Celebrating parks

“Building a relationship is very important”


From the smallest siksik to muskoxen, from rock outcrops to waterfalls, ancient tent rings to Arctic poppies that bloom one day and disappear within a week: Canada’s National Parks Day is a time to explore and appreciate national and territorial parks in Nunavut.

And that’s exactly what Cassidy Inuarak and Gabriel Simeonie Billard were racing to do last Saturday on Parks Day, as they sprinted up the path leading to Iqaluit’s Sylvia Grinnell Park, where park employees had organized a day of fun and food, designed to entertain and inform visitors, young and old.

Parks employee Andrew Beveridge took a break on a nearby bench overlooking the Sylvia Grinnell falls, one of Iqaluit’s best-known sights as well as a draw for local residents with fishing rods and tourists with cameras.

In Baker Lake, elders, kids, and many others descended on the Vera Akumalik Visitors’ Centre, where they enjoyed snacks and games for all ages on the beach.

While there are 13 territorial parks, most located nearby communities, Nunavut also has four national parks – Ukkasiksalik near Repulse Bay, Quttinirpaaq on Ellesmere Island, North Baffin’s Sirmilik, and Auyuittuq, between Qikiqtarjuaq and Pangnirtung.

In 2005, these national parks are expected to attract about 500 southern visitors, who will pay $125 in annual entrance fees or $15 a day for use of park facilities.

Governor-General Adrienne Clarkson included a visit to Quttinirpaaq in her tour of Nunavut earlier this summer.

Other regular national park visitors include scientists and researchers and Dept. of National Defense employees. Many are involved in joint Parks Canada projects, such as this summer’s archeological study of Wager Bay.

Next month, a group of 80 students from the 2005 “Students on Ice” expedition will visit Auyuittuq on their way to Iqaluit. Two cruise ships are also expected to call at Tanquary Fiord and Fort Conger in Quttinirpaaq Park: park wardens will be on hand during these visits to make sure delicate sites aren’t damaged.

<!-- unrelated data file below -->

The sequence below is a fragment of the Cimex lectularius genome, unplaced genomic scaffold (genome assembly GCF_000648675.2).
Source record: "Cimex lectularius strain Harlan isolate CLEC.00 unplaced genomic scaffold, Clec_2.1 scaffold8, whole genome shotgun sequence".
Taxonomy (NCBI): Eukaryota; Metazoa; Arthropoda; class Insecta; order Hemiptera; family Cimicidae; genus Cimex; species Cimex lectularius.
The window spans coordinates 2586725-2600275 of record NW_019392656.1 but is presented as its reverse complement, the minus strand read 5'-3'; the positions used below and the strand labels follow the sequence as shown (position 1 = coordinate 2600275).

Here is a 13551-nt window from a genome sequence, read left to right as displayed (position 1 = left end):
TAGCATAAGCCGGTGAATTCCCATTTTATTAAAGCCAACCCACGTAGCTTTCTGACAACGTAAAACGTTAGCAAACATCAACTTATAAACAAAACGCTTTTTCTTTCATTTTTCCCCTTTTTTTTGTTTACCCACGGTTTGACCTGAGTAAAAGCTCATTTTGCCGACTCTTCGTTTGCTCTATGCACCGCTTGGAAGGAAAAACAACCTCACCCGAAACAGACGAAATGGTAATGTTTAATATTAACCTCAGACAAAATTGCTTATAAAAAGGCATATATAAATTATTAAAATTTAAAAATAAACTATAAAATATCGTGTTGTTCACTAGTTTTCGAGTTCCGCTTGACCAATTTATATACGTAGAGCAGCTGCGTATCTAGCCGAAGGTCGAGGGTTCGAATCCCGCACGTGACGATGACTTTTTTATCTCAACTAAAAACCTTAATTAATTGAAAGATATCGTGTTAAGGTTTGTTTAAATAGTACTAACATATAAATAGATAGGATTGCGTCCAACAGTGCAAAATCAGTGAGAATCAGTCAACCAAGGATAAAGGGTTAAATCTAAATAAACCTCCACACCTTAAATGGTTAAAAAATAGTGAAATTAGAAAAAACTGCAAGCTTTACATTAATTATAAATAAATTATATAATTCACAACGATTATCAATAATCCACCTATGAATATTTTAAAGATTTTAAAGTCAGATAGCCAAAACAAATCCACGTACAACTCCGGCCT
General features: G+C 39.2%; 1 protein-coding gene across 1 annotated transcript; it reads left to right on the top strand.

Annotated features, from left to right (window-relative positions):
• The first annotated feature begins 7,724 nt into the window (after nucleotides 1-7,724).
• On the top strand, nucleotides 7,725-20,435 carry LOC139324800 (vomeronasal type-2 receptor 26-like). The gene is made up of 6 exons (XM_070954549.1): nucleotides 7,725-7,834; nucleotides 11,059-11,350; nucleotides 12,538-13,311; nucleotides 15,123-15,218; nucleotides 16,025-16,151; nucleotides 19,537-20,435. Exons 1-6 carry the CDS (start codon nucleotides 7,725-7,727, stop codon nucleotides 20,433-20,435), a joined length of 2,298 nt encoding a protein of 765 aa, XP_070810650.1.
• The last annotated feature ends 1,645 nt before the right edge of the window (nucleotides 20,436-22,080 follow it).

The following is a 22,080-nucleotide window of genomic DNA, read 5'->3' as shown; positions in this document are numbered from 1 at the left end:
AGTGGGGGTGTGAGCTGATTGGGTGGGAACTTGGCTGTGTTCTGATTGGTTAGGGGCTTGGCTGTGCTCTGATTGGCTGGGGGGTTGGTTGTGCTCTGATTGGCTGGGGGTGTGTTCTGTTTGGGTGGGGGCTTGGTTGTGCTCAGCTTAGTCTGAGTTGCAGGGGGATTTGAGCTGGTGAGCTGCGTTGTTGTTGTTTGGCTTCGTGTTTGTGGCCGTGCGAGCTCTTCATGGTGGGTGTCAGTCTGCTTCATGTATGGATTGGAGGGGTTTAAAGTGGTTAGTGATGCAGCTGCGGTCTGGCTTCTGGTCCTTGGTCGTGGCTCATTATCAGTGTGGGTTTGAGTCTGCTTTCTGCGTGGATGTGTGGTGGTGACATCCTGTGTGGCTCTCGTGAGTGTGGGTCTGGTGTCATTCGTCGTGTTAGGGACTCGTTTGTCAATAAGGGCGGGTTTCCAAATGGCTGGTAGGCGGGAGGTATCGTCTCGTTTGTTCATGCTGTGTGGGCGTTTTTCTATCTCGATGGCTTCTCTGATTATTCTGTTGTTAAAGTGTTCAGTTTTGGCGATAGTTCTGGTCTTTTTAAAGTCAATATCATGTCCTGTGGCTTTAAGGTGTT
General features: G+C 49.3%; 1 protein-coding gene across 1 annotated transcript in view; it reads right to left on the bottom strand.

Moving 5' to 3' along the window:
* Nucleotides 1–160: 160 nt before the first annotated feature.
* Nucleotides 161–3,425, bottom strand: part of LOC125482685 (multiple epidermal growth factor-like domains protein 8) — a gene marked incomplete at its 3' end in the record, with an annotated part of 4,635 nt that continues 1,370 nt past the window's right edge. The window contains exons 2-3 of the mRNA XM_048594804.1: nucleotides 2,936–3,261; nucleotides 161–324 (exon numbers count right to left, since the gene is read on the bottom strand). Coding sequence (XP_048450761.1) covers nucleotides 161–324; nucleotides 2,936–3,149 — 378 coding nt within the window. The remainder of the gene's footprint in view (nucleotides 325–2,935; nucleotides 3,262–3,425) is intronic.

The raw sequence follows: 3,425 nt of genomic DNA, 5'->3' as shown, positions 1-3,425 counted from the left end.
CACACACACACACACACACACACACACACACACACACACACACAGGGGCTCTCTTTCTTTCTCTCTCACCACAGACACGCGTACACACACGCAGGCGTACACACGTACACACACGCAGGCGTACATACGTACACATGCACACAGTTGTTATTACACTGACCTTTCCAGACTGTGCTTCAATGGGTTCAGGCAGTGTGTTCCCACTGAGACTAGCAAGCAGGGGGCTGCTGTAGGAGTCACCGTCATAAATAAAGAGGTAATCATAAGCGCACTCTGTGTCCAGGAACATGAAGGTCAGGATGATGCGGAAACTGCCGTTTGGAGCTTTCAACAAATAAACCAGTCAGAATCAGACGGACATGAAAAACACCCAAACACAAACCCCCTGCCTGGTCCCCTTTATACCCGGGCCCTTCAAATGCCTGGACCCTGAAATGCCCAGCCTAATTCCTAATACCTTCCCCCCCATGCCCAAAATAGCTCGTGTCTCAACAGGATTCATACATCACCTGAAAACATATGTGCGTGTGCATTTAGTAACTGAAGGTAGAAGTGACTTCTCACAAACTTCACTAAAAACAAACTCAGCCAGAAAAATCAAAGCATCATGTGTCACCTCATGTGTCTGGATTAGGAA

But, because they are located far from the road network and remain expensive to visit, Nunavut’s parks receive very few outside visitors, compared to the several million who pass through Banff National Park in Alberta every year.

“The number of visitors is really low,” says Nancy Anilniliak, a former Auyuittuq Park manager. “Compared to the 1970s, it’s really low. We used to get 600 to 1,000 visitors to Auyuittuq then.”

This summer marks the first year that Sirmilik park wardens will keep track of who is coming into the park. At Pond Inlet’s Nattinnak Centre, new displays on Sirmilik are also up, providing detailed information about the park’s history, wildlife and land features.

Nunavut’s Parks Canada field unit employs up to 40 people every summer and 25 in the winter, spread out over eight different locations throughout Nunavut – not many, considering national parks cover more than 100,000 square kilometers. About 50 per cent of its employees are Inuit.

Now six years old, the field unit operates under a unique management system, based on cooperation at every level of its operations. Joint park management committees, with community and parks staff, develop management plans for the park and committee members provide direct advice and take part in decision-making.

Quttinirpaaq’s joint management committee wanted to see more emphasis placed on the ancient occupation of the Ellesmere Island park area in interpretive materials, and this will be included in the park’s 15-year management plan, Nunavut’s first, which is expected to go to the Nunavut Wildlife Management Board in September.

Nunavut’s field unit works closely with the Government of Nunavut and Inuit organizations, working on shared projects and the implementation of the Nunavut land claims.

“Building a relationship is very important as we have many common goals at the community and regional level,” Anilniliak says.

Earlier this month, Anilniliak was named associate field superintendent of Nunavut’s national parks. For the next six months, she’ll work closely with Elizabeth Seale, the current, long-time field unit superintendent, who will retire at the end of the year.

When Anilniliak takes over from Seale, she will become the first Inuk national park superintendent in Canada. Her goals: to increase Inuit participation and employment and complete park management plans.

Anilniliak will continue work on the unit’s newest major project, the Inuit Knowledge Project. The three-year project in Qikiqtarjuaq, Repulse Bay, Pond Inlet and Arctic Bay is looking at specific aspects of Inuit traditional knowledge and seeing how this knowledge can be collected and integrated into management plans and existing scientific information.

“We’re looking at knowledge of the land, animals and plants,” says Seale. “And we’re training local people to collect this knowledge and to ask and design the questions.”

The project’s results will be used to develop monitoring programs in Qikiqtarjuaq, which will suggest where it’s more important to monitor narwhal or clams.

This three-year project will be officially announced when Stéphane Dion, the federal environment minister, visits Nunavut in the beginning of August.

For more information on Nunavut’s territorial parks, consult www.nunavutparks.com and to learn more about Nunavut’s national parks, consult http://www.pc.gc.ca/progs/np-pn/index_E.asp.

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